Brent crude oil edged toward $112 per barrel on Monday morning, trading at $111.47 at 7:24 GMT. The gains were attributed to new data from China showing that the second largest oil consumer's economy was on the road to recovery.
PMI data showed that China's manufacturing sector was picking up the pace, after activity levels rose in November for the first time in 13 months. This news buoyed Brent prices after concerns that large economies like China and the US would slow in 2013 and decrease consumption.
The PMI data confirmed analysts' predictions that the Chinese economy will recover and GDP growth will rebound in the fourth quarter. Later in December, more positive news is expected from China's trade data and industrial output.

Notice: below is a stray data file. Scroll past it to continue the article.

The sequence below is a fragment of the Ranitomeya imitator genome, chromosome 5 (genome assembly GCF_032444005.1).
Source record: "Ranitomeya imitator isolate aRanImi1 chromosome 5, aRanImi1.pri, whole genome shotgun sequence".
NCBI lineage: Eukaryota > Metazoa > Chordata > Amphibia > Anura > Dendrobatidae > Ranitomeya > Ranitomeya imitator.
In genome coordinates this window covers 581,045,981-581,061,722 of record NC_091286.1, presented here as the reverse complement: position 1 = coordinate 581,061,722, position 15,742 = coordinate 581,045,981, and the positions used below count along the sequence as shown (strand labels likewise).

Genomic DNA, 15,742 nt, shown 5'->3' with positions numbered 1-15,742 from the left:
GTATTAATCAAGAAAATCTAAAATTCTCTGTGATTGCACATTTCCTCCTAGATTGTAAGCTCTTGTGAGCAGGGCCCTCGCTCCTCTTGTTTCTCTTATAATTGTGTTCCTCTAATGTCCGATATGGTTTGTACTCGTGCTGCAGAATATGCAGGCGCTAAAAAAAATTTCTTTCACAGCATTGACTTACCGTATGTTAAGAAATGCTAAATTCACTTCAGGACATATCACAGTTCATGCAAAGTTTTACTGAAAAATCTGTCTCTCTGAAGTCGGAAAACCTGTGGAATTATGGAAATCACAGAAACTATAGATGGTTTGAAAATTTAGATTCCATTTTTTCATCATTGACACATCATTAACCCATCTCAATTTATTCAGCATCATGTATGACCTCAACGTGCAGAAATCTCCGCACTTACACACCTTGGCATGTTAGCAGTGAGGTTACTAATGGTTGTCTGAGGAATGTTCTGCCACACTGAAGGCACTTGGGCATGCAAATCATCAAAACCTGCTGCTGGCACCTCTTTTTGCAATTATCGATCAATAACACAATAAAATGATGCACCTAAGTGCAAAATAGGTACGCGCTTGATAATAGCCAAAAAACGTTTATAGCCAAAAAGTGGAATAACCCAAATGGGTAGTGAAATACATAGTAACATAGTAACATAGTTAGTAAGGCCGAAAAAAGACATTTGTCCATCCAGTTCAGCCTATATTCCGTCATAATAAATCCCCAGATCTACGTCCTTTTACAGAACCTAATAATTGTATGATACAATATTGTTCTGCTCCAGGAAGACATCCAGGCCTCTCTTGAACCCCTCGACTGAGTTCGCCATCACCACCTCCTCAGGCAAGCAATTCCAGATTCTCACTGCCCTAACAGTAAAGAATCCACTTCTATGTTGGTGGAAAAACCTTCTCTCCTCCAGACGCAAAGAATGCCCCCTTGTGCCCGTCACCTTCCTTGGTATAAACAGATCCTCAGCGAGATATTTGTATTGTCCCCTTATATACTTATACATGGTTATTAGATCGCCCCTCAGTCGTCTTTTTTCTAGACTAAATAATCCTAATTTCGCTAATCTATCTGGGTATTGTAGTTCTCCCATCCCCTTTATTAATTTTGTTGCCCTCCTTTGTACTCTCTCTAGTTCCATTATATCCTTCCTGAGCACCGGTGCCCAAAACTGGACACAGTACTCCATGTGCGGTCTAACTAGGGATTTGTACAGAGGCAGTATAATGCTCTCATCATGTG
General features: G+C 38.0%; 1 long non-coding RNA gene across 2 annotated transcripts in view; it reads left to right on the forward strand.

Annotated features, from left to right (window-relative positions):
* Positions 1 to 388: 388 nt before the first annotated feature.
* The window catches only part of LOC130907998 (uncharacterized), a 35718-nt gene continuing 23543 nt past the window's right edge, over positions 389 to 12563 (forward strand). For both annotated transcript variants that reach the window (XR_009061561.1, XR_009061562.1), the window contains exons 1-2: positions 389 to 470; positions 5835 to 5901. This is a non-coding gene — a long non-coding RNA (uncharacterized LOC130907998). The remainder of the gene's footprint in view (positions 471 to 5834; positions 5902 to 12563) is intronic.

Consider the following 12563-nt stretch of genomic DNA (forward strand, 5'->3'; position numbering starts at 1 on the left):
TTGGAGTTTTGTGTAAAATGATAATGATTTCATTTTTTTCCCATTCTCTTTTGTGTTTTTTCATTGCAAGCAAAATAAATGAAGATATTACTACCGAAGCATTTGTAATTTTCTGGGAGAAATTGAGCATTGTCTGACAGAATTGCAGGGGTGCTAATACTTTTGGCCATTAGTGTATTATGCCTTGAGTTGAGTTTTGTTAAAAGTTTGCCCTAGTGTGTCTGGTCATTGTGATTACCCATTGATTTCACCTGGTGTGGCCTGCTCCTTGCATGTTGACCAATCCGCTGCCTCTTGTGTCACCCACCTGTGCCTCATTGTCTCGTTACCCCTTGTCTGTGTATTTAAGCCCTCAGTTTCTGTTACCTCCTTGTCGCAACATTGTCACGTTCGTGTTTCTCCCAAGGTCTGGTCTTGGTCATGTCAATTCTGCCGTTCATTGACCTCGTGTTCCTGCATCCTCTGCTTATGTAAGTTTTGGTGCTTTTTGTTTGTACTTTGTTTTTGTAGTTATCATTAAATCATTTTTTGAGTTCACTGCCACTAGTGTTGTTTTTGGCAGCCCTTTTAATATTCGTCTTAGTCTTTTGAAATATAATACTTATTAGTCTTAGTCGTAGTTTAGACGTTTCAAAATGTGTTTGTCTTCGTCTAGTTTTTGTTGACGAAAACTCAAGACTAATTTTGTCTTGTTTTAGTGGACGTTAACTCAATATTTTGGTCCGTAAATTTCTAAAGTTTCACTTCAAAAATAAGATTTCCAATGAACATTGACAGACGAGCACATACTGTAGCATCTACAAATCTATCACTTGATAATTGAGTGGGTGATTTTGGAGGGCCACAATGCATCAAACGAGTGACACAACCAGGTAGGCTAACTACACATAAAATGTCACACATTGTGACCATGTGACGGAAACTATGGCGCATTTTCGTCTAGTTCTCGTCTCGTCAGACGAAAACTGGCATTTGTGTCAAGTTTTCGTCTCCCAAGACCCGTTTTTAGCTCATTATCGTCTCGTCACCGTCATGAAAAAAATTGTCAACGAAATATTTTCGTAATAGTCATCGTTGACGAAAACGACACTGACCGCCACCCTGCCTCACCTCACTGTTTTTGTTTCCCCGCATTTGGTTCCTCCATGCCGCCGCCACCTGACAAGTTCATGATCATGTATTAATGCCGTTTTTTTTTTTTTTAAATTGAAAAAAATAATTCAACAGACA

The US still weighs heavy on Brent prices as it moves closer to its January 1st fiscal cliff. Democrats and Republicans within the US government have yet to agree on an acceptable alternative to managing the country's deficit, which has caused uncertainty over whether the number one oil consumer will find a solution and avoid the 600 billion dollar bundle of tax increases and spending cuts.
Tension in the Middle East continued to support Brent prices as ongoing violence in Syria and Egypt and tension between Israel and Palestinians stoked fears that the instability in the region will eventually result in supply interruptions.
According to Reuters, the US Senate slapped more sanctions on Iran's energy and shipping sectors in an effort to cut funding to their nuclear development program. Iran has continued with uranium enrichment work against the wishes of the West, claiming the program is intended as a source of energy.
Already, the country faces heavy sanctions on its oil exports, but so far has not been deterred from advancing the program.
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